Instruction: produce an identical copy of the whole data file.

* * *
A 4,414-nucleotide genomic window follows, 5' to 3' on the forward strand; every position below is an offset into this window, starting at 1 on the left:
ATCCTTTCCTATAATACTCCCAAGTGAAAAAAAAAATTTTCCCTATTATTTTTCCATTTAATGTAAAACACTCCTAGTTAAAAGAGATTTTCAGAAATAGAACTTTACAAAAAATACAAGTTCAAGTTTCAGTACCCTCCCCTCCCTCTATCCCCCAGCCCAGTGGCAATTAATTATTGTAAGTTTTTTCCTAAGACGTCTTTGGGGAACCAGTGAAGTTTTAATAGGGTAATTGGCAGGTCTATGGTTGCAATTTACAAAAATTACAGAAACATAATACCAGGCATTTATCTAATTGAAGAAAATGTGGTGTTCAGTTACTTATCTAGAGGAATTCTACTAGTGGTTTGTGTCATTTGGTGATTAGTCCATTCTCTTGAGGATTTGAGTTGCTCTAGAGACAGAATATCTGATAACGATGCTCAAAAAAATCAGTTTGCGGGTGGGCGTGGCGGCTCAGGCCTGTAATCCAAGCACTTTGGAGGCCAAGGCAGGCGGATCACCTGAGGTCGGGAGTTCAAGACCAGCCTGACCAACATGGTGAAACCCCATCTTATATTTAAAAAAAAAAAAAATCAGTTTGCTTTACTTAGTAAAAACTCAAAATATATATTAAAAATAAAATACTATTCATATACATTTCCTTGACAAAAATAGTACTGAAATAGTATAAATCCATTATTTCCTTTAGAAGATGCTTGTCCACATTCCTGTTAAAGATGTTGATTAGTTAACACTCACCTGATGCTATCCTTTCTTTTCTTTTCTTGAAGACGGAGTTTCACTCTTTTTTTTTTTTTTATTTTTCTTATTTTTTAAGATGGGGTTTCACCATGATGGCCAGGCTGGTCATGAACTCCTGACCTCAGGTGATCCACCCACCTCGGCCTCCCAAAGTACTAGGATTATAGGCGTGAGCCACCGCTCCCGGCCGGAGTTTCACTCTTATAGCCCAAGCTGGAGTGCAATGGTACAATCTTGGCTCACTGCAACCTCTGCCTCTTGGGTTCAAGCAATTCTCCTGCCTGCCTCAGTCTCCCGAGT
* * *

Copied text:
A 4,414-nucleotide genomic window follows, 5' to 3' on the forward strand; every position below is an offset into this window, starting at 1 on the left:
ATCCTTTCCTATAATACTCCCAAGTGAAAAAAAAAATTTTCCCTATTATTTTTCCATTTAATGTAAAACACTCCTAGTTAAAAGAGATTTTCAGAAATAGAACTTTACAAAAAATACAAGTTCAAGTTTCAGTACCCTCCCCTCCCTCTATCCCCCAGCCCAGTGGCAATTAATTATTGTAAGTTTTTTCCTAAGACGTCTTTGGGGAACCAGTGAAGTTTTAATAGGGTAATTGGCAGGTCTATGGTTGCAATTTACAAAAATTACAGAAACATAATACCAGGCATTTATCTAATTGAAGAAAATGTGGTGTTCAGTTACTTATCTAGAGGAATTCTACTAGTGGTTTGTGTCATTTGGTGATTAGTCCATTCTCTTGAGGATTTGAGTTGCTCTAGAGACAGAATATCTGATAACGATGCTCAAAAAAATCAGTTTGCGGGTGGGCGTGGCGGCTCAGGCCTGTAATCCAAGCACTTTGGAGGCCAAGGCAGGCGGATCACCTGAGGTCGGGAGTTCAAGACCAGCCTGACCAACATGGTGAAACCCCATCTTATATTTAAAAAAAAAAAAAATCAGTTTGCTTTACTTAGTAAAAACTCAAAATATATATTAAAAATAAAATACTATTCATATACATTTCCTTGACAAAAATAGTACTGAAATAGTATAAATCCATTATTTCCTTTAGAAGATGCTTGTCCACATTCCTGTTAAAGATGTTGATTAGTTAACACTCACCTGATGCTATCCTTTCTTTTCTTTTCTTGAAGACGGAGTTTCACTCTTTTTTTTTTTTTTATTTTTCTTATTTTTTAAGATGGGGTTTCACCATGATGGCCAGGCTGGTCATGAACTCCTGACCTCAGGTGATCCACCCACCTCGGCCTCCCAAAGTACTAGGATTATAGGCGTGAGCCACCGCTCCCGGCCGGAGTTTCACTCTTATAGCCCAAGCTGGAGTGCAATGGTACAATCTTGGCTCACTGCAACCTCTGCCTCTTGGGTTCAAGCAATTCTCCTGCCTGCCTCAGTCTCCCGAGT